While the brain needs to work this way, the method has its problems. Some of the inherited patterns are no longer appropriate for modern life, and there is no guarantee that the patterns we have developed ourselves are correct or correctly applied. Fortunately the rational human brain is able to override the patterns and check them for objective accuracy. But to do this we have to recognize that there is a pattern at work, and that we need time to think more deeply.

For example, how could our decisions concerning the opposite sex be affected by our patterns? We might start off with evolution: we inherit patterns which have developed over countless of years. Then we have a lifetime of living with the opposite sex – from our parents, our siblings, to our day to day observations and relationships.

Take the following list: Englishmen, Jews, Irishmen, homosexuals, Italians, West Indians, Muslims, atheists, Catholic Herald columnists. We may find that each of those groupings suggests characteristics – good and bad – to our pre-packaged minds. And this suggests that our judgments about members of the group we encounter are affected by our expectations. But stereotyping goes far beyond such well-defined groups; it could cover tall men, attractive blondes, university graduates, adolescents, homosexuals, musicians – and so on. We hold in our minds assumptions about scores of groupings which provide a starting pattern against which we make judgments about the individuals we meet.

Psychologists have field days about all this. For example many different studies have shown that we are more strongly motivated to avoid loss compared with an opportunity to make a gain. A recent study demonstrates that stimulating a part of the brain substantially increases the tendency to avoid loss or to escape dangers. We must assume that our level of fear, written into our brains, has proved important for survival. But it often leads to bad judgments.

So the world is divided into the great mass of people and the relatively few who take care to learn their own patterns. These are also likely to be good persuaders. This is because effective persuasion relies on our presenting the case in terms of the target’s internal patterns rather than our own. Then we are three quarters way there. For instance, when I wanted to get my wife to agree to a domestic change I was more successful when I spoke of the children’s needs rather than my own. No doubt she did the equivalent to me but my fond belief that I was always rational allowed me to ignore my existing patterns.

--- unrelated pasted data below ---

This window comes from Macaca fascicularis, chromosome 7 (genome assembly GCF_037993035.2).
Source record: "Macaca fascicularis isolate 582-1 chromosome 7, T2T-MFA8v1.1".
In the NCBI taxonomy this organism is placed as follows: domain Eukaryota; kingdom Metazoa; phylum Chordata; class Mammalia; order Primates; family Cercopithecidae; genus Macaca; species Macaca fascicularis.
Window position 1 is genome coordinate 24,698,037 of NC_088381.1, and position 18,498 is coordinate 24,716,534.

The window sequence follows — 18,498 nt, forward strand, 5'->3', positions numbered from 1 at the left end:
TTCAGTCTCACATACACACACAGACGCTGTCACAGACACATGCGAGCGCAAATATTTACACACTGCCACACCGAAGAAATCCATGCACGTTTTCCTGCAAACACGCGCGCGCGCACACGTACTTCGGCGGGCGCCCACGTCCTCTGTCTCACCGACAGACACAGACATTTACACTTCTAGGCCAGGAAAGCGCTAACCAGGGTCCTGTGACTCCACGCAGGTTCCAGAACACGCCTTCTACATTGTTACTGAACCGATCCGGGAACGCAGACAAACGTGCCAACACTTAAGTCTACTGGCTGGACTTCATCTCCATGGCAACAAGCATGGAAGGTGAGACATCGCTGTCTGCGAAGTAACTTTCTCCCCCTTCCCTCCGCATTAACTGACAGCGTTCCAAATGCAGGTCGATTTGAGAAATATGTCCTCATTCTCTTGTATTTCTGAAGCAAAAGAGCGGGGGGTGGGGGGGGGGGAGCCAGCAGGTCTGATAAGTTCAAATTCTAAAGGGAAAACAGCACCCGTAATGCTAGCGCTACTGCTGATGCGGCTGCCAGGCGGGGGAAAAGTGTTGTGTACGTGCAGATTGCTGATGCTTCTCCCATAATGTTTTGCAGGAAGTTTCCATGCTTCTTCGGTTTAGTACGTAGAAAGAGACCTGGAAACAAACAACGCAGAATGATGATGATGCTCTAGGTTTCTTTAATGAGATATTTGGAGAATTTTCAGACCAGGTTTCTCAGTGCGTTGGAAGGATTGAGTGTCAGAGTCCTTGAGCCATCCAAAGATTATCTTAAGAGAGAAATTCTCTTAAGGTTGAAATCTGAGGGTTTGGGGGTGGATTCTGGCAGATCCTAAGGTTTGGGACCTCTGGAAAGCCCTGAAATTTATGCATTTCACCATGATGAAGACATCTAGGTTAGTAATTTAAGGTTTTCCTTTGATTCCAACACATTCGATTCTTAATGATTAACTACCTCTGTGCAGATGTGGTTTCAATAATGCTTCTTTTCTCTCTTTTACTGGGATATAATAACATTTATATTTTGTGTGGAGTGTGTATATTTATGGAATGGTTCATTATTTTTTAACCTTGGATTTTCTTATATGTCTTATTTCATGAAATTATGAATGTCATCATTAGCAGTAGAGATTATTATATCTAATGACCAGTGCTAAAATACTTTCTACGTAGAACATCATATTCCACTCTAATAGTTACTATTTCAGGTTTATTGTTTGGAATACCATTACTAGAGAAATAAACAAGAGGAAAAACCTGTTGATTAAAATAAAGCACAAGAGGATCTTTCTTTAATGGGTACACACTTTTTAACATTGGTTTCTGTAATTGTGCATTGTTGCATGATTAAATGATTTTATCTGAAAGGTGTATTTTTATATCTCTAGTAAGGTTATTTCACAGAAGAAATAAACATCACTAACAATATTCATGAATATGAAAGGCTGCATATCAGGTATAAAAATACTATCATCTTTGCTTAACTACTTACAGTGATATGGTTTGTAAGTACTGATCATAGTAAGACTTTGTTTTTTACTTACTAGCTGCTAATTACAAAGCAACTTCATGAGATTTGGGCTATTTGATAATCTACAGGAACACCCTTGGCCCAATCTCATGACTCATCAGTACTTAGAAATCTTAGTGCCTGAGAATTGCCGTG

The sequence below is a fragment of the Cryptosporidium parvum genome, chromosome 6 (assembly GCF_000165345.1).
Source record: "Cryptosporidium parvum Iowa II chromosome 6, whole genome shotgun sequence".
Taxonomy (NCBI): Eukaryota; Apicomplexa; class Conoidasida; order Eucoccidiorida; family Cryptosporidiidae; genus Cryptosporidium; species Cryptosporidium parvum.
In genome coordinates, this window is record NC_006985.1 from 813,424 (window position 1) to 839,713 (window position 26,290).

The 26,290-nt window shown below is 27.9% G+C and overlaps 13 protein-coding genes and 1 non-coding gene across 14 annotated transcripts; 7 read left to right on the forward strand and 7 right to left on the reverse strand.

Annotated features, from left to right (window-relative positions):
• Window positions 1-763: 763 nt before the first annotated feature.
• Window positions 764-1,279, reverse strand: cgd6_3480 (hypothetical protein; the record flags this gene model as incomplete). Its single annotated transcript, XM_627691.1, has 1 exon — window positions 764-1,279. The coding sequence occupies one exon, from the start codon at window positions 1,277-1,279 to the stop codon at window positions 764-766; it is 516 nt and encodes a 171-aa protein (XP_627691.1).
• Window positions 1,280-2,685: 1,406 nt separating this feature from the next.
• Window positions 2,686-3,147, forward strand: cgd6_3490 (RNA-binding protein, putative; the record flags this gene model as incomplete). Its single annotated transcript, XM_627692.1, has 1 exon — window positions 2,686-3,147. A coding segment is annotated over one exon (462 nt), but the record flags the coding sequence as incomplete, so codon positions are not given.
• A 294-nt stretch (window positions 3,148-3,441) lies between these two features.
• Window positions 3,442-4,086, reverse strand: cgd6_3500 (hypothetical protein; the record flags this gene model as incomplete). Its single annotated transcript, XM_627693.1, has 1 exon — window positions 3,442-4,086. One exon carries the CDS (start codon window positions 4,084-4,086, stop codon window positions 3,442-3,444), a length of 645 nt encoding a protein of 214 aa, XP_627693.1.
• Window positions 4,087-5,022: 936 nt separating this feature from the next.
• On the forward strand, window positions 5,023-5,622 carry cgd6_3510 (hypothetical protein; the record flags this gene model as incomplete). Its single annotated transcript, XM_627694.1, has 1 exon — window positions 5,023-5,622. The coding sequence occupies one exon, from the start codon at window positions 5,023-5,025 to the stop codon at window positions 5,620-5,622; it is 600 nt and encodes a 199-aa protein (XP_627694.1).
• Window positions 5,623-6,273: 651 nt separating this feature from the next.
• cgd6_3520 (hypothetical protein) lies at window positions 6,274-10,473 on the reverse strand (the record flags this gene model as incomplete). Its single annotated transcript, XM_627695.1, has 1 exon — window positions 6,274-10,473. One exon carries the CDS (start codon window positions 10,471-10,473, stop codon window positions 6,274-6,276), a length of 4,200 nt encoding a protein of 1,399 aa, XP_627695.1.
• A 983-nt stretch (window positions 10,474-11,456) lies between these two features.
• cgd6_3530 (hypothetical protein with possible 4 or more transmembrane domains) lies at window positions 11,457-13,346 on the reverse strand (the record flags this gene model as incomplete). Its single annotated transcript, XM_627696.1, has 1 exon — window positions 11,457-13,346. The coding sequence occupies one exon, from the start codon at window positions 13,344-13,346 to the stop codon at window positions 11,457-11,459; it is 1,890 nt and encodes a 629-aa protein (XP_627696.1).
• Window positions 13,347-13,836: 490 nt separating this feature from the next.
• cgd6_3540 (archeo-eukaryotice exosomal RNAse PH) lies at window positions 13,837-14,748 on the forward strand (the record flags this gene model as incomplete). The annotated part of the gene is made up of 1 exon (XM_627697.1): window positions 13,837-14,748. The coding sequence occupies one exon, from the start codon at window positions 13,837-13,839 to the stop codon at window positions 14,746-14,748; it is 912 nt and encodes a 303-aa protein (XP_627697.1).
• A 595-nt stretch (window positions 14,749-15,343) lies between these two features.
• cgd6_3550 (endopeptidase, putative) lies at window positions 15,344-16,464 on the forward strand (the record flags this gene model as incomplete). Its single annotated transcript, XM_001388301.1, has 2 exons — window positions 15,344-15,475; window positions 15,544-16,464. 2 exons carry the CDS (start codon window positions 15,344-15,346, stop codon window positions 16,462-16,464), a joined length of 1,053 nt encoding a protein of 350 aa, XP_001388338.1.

I once had a boss whose preeminent pattern appeared to be getting his name in the papers. When I presented a new strategy his acceptance depended on the probability of this outcome rather than the quality of the idea. But there was a penalty: he took the credit for beneficial changes rather than me. I have described before how those who wear spectacles are credited on average with twelve extra IQ points. Or that taller men have better chances of promotion than their shorter brothers.

And last, but by no means least, we are strongly influenced by the groups within which we naturally move. As a result of evolution, groups who were united in their values prospered though their corporate strength. And so today we are inclined to agree with the values of our companions. Pick up your newspaper any day and you will see the damage which is caused by internal discord within societies, and even within the Church.

Posted in Catholic Herald columns, evolution, Moral judgment, Neuroscience | 1 Comment

Sexual education

Several years ago, after I had retired from full time work, I had the opportunity to spend an afternoon a week with a young relative and her best friend. We did all sorts of things: poetry, philosophy, debates and so on. We were focussed on the higher aspects of culture which were missing from their convent education.

Being in their mid teens I asked them to write a joint paper on sexuality. I pointed them towards useful sources, and off they went. It was clear to me that they would be better prepared for the next stage of their life through finding the facts in this way than through the mistakes which accompany ignorance. When I asked them how what they had learnt meshed with their convent information they said “We were taught what the Church teaches, but now we know more about real life.”

The memory came back to me this week because of a recent article in Scientific American (September 2018). The author (Michel Shermer) was looking at several studies over the last decade on the relationship between sexual education and likelihood of abortion. I just give you a quote which convey the sense of the article.

“(Among American adolescents ages 15 to 19) abstinence-only education did not reduce the likelihood of engaging in vaginal intercourse…adolescents who received comprehensive sex education had a lower risk of pregnancy than adolescents who received abstinence only or no sex education.” Other studies from a variety of countries showed complementary results.

The information from the studies was insufficient to allow me to question the quality of the quoted studies so I have to rely on the reputation of the magazine for its broad accuracy.

The conclusion and indeed the point of the article is that we should not rely on the law alone to control abortions. Rather, we should work to increase the practical knowledge of sexuality among the young. And particularly on contraception.